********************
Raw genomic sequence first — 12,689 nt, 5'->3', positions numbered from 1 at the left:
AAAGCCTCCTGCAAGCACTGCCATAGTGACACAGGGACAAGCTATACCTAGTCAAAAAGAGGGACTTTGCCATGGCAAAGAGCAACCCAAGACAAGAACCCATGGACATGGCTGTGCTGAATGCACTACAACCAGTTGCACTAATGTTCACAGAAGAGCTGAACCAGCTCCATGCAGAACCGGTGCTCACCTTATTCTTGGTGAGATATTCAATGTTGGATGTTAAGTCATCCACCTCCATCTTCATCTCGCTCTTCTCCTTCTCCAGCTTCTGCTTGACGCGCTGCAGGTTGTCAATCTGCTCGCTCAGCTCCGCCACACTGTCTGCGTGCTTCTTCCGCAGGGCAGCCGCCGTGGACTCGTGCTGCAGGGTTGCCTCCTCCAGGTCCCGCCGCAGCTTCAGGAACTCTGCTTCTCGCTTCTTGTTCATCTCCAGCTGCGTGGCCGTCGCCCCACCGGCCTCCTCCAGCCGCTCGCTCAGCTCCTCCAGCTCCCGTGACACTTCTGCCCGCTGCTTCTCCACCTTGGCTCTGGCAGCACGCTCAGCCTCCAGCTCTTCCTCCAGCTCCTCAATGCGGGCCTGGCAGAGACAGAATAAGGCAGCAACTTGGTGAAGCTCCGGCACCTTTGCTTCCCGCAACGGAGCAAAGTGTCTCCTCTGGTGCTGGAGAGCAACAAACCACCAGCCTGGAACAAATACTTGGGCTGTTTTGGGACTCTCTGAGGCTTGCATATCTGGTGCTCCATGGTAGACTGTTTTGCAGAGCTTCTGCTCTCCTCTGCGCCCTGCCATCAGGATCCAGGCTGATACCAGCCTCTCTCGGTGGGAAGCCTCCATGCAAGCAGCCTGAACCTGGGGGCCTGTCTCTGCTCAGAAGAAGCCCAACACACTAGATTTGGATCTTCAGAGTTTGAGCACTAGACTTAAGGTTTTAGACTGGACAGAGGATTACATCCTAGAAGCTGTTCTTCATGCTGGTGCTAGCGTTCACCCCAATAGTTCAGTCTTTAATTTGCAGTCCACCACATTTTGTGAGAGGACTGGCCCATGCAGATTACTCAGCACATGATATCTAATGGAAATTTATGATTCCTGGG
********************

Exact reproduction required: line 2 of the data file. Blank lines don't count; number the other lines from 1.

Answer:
AAAGCCTCCTGCAAGCACTGCCATAGTGACACAGGGACAAGCTATACCTAGTCAAAAAGAGGGACTTTGCCATGGCAAAGAGCAACCCAAGACAAGAACCCATGGACATGGCTGTGCTGAATGCACTACAACCAGTTGCACTAATGTTCACAGAAGAGCTGAACCAGCTCCATGCAGAACCGGTGCTCACCTTATTCTTGGTGAGATATTCAATGTTGGATGTTAAGTCATCCACCTCCATCTTCATCTCGCTCTTCTCCTTCTCCAGCTTCTGCTTGACGCGCTGCAGGTTGTCAATCTGCTCGCTCAGCTCCGCCACACTGTCTGCGTGCTTCTTCCGCAGGGCAGCCGCCGTGGACTCGTGCTGCAGGGTTGCCTCCTCCAGGTCCCGCCGCAGCTTCAGGAACTCTGCTTCTCGCTTCTTGTTCATCTCCAGCTGCGTGGCCGTCGCCCCACCGGCCTCCTCCAGCCGCTCGCTCAGCTCCTCCAGCTCCCGTGACACTTCTGCCCGCTGCTTCTCCACCTTGGCTCTGGCAGCACGCTCAGCCTCCAGCTCTTCCTCCAGCTCCTCAATGCGGGCCTGGCAGAGACAGAATAAGGCAGCAACTTGGTGAAGCTCCGGCACCTTTGCTTCCCGCAACGGAGCAAAGTGTCTCCTCTGGTGCTGGAGAGCAACAAACCACCAGCCTGGAACAAATACTTGGGCTGTTTTGGGACTCTCTGAGGCTTGCATATCTGGTGCTCCATGGTAGACTGTTTTGCAGAGCTTCTGCTCTCCTCTGCGCCCTGCCATCAGGATCCAGGCTGATACCAGCCTCTCTCGGTGGGAAGCCTCCATGCAAGCAGCCTGAACCTGGGGGCCTGTCTCTGCTCAGAAGAAGCCCAACACACTAGATTTGGATCTTCAGAGTTTGAGCACTAGACTTAAGGTTTTAGACTGGACAGAGGATTACATCCTAGAAGCTGTTCTTCATGCTGGTGCTAGCGTTCACCCCAATAGTTCAGTCTTTAATTTGCAGTCCACCACATTTTGTGAGAGGACTGGCCCATGCAGATTACTCAGCACATGATATCTAATGGAAATTTATGATTCCTGGG